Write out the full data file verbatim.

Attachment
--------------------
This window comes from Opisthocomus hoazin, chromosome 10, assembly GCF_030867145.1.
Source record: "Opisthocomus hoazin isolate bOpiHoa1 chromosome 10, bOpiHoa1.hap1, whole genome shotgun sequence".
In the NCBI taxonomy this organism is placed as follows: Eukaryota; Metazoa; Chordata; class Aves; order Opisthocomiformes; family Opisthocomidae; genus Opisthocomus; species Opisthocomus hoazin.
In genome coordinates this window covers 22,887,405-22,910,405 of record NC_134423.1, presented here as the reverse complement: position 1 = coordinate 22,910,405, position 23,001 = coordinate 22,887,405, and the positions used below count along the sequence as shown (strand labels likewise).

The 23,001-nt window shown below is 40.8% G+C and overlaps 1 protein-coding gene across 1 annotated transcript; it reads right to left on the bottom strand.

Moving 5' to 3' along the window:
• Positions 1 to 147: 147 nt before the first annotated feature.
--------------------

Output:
This window comes from Opisthocomus hoazin, chromosome 10, assembly GCF_030867145.1.
Source record: "Opisthocomus hoazin isolate bOpiHoa1 chromosome 10, bOpiHoa1.hap1, whole genome shotgun sequence".
In the NCBI taxonomy this organism is placed as follows: Eukaryota; Metazoa; Chordata; class Aves; order Opisthocomiformes; family Opisthocomidae; genus Opisthocomus; species Opisthocomus hoazin.
In genome coordinates this window covers 22,887,405-22,910,405 of record NC_134423.1, presented here as the reverse complement: position 1 = coordinate 22,910,405, position 23,001 = coordinate 22,887,405, and the positions used below count along the sequence as shown (strand labels likewise).

The 23,001-nt window shown below is 40.8% G+C and overlaps 1 protein-coding gene across 1 annotated transcript; it reads right to left on the bottom strand.

Moving 5' to 3' along the window:
• Positions 1 to 147: 147 nt before the first annotated feature.